Last year the Georgia Supreme Court threw the policy into confusion when it declared that the buffer only applies when “wrested vegetation” (permanent vegetation) is present along rivers and streams. This effectively means that the buffer could apply and then not apply every few feet along a single river. For example, if a property owner has a lot that abuts a river, the rule may apply for the first two feet where vegetation is present then not apply along the next 15 feet if no vegetation is present… and then apply again along the next 30 feet where vegetation is present. This clearly creates a confusing and somewhat silly situation….So the Georgia House took up HB-966 to declare once and for all that the buffer applies along all state rivers and streams regardless of whether vegetation is present.
Last summer the Georgia Supreme Court severely restricted the application of a buffer rule along all state streams – a buffer seemingly designed to protect water quality. The Georgia Erosion and Sedimentation […]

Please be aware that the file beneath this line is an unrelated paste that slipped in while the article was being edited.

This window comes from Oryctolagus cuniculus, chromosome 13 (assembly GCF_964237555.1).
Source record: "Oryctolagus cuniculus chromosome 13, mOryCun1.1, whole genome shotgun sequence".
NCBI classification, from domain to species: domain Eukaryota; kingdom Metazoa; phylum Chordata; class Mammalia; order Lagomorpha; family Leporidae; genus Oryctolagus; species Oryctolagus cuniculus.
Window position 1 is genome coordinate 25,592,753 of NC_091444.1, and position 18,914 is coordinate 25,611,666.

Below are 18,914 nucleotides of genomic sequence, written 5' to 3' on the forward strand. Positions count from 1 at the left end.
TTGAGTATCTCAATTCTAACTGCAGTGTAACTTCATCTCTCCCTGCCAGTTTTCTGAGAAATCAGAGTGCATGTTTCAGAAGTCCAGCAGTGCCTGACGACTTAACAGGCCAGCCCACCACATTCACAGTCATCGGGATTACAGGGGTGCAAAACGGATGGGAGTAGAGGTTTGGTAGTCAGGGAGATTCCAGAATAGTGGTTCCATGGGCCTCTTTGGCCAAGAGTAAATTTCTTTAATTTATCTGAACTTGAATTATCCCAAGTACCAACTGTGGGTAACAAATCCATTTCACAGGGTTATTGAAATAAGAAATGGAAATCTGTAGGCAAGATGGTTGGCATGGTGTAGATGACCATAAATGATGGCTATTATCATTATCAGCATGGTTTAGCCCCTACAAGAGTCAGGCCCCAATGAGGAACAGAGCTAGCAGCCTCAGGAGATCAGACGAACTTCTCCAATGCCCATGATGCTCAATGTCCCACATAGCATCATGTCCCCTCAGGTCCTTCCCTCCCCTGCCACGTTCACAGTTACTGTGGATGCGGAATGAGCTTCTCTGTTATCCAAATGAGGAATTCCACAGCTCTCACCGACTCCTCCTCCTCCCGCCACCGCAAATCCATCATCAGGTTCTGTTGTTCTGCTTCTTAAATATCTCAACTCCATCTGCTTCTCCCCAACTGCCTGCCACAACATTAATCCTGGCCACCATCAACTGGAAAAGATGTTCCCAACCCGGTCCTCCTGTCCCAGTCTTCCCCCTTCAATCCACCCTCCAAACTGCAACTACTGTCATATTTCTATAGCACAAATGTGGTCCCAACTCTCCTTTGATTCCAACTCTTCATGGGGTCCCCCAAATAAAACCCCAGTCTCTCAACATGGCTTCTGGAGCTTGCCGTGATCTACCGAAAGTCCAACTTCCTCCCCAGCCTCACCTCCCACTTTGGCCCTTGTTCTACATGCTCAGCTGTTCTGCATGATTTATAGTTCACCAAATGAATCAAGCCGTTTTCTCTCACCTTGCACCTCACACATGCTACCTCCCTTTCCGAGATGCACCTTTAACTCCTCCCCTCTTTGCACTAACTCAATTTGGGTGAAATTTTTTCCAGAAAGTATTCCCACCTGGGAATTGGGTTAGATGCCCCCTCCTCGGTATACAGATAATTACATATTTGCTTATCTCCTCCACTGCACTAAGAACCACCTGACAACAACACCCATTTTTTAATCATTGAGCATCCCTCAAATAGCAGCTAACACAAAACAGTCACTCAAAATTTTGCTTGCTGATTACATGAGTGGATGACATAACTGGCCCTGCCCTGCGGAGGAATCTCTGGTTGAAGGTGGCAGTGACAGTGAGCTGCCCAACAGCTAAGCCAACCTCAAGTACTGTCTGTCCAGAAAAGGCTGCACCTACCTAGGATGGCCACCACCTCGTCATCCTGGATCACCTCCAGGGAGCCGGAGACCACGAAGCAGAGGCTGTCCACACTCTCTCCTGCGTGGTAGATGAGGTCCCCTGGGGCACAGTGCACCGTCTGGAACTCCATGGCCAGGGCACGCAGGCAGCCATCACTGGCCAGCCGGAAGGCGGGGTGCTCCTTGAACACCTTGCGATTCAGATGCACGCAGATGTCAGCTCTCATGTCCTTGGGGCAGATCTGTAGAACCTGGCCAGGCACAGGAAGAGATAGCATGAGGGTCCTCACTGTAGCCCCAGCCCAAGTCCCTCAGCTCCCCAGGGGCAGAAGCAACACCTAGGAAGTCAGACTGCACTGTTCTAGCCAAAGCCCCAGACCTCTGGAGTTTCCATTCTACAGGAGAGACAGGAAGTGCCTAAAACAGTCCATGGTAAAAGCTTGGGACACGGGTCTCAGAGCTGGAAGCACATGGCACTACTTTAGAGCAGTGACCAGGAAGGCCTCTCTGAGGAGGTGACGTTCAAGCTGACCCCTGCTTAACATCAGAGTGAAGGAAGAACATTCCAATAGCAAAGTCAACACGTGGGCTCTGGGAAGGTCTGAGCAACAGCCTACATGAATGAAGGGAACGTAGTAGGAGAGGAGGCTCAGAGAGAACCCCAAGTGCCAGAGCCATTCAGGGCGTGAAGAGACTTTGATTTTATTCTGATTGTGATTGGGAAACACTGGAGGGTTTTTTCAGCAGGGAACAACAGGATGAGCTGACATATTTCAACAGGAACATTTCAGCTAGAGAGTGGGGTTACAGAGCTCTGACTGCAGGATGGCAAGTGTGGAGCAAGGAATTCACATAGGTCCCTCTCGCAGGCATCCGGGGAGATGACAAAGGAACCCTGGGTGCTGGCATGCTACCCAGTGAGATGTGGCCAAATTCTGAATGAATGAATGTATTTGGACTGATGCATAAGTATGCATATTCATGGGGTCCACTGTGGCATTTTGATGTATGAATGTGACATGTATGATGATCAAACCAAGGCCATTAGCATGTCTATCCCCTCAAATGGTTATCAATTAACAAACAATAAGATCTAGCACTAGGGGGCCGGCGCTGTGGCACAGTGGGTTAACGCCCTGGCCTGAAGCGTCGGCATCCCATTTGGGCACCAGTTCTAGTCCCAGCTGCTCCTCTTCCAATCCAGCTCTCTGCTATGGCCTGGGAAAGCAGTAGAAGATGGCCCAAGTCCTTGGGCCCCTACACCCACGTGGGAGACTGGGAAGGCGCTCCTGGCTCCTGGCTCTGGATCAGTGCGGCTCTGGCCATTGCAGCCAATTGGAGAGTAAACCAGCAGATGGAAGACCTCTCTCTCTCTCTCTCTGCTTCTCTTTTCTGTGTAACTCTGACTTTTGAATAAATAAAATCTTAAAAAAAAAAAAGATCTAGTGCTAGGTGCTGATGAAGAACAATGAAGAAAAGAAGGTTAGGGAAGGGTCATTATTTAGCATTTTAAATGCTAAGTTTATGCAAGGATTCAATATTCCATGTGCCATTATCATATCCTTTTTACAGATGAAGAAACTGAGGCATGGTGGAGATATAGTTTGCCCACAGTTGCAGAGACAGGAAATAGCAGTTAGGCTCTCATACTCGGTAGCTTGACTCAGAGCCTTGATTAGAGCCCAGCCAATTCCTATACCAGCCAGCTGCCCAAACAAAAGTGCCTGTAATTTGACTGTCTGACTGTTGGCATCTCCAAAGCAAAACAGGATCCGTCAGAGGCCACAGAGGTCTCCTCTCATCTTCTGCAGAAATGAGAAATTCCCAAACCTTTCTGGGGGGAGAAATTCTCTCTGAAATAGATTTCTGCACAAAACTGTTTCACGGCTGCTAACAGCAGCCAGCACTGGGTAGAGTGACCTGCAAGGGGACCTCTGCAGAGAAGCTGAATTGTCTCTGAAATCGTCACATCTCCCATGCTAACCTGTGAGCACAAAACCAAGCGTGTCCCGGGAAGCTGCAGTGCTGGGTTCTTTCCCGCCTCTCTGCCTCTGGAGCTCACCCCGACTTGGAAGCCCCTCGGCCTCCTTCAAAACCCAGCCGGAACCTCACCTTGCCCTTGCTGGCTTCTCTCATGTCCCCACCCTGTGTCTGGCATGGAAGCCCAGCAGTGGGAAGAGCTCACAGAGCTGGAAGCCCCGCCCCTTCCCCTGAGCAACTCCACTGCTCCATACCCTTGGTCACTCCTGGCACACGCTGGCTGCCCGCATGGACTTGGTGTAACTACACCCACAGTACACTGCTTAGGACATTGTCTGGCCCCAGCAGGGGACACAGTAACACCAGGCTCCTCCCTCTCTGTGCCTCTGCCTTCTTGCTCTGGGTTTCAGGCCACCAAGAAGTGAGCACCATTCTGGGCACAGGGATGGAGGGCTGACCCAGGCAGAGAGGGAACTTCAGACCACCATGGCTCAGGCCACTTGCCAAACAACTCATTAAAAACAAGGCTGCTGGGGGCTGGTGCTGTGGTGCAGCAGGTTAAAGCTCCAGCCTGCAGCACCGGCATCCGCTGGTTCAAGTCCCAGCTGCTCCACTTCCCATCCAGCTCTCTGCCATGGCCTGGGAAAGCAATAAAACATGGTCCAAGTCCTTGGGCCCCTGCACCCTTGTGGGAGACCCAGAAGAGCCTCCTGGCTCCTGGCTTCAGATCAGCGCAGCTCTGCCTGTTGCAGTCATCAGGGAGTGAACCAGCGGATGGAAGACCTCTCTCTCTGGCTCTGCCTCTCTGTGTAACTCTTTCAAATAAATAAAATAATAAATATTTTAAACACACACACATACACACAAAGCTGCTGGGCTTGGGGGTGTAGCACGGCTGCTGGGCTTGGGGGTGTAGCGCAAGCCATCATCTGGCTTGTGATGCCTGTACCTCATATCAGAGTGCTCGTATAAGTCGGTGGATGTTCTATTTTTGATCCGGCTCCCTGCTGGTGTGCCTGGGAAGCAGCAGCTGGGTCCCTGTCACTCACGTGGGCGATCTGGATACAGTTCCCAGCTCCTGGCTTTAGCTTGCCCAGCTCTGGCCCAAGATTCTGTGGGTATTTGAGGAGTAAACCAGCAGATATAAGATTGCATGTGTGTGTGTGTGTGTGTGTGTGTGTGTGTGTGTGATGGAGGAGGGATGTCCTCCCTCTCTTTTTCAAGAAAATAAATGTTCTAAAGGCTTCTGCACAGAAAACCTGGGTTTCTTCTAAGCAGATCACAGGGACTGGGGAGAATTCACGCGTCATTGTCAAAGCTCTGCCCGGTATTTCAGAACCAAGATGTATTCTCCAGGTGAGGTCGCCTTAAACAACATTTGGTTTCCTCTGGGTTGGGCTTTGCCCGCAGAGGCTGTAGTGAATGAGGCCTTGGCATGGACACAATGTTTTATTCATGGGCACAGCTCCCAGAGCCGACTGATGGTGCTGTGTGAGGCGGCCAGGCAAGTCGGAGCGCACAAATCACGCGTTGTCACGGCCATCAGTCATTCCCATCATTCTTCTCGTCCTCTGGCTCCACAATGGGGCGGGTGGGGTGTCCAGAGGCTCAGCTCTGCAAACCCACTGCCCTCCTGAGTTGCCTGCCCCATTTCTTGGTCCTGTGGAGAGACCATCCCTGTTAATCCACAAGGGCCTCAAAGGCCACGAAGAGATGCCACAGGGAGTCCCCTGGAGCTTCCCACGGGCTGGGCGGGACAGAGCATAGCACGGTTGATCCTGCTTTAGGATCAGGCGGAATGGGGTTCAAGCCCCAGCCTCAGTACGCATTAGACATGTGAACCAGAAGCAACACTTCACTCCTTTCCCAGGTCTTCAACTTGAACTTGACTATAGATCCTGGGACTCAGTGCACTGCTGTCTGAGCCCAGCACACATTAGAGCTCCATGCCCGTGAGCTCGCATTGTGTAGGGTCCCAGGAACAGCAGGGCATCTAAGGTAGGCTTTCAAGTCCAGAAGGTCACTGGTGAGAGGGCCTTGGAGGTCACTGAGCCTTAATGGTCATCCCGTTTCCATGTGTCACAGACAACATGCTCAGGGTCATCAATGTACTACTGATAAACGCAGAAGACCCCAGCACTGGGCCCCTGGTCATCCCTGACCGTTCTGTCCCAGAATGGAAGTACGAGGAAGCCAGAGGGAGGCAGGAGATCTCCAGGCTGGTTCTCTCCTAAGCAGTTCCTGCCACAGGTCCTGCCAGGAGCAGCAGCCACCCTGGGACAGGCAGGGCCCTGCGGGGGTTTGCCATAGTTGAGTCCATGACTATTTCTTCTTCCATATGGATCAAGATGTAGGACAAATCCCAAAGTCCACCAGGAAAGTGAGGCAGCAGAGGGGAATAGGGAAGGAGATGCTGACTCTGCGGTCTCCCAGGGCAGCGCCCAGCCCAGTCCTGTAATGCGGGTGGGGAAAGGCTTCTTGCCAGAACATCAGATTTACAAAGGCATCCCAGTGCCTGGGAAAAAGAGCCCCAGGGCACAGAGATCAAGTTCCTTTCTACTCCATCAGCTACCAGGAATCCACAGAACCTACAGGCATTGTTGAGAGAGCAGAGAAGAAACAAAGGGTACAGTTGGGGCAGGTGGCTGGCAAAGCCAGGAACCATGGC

State water could soon get quite murky thanks to a new ruling by the Georgia Supreme Court. Several month ago we highlighted Turner v. Georgia River Network as a case to watch since […]
Last week didn’t deliver the expected buzz surrounding the Transportation Funding Act (TFA), but it did deliver the introduction of two noteworthy bills and dramatic and profound statements about Atlanta from a prominent rural […]
Case Watch is a new piece that will highlight ongoing legal battles over land use, environmental, and development issues in Georgia (and occasionally throughout the country). What’s the point of the controlling sedimentation and […]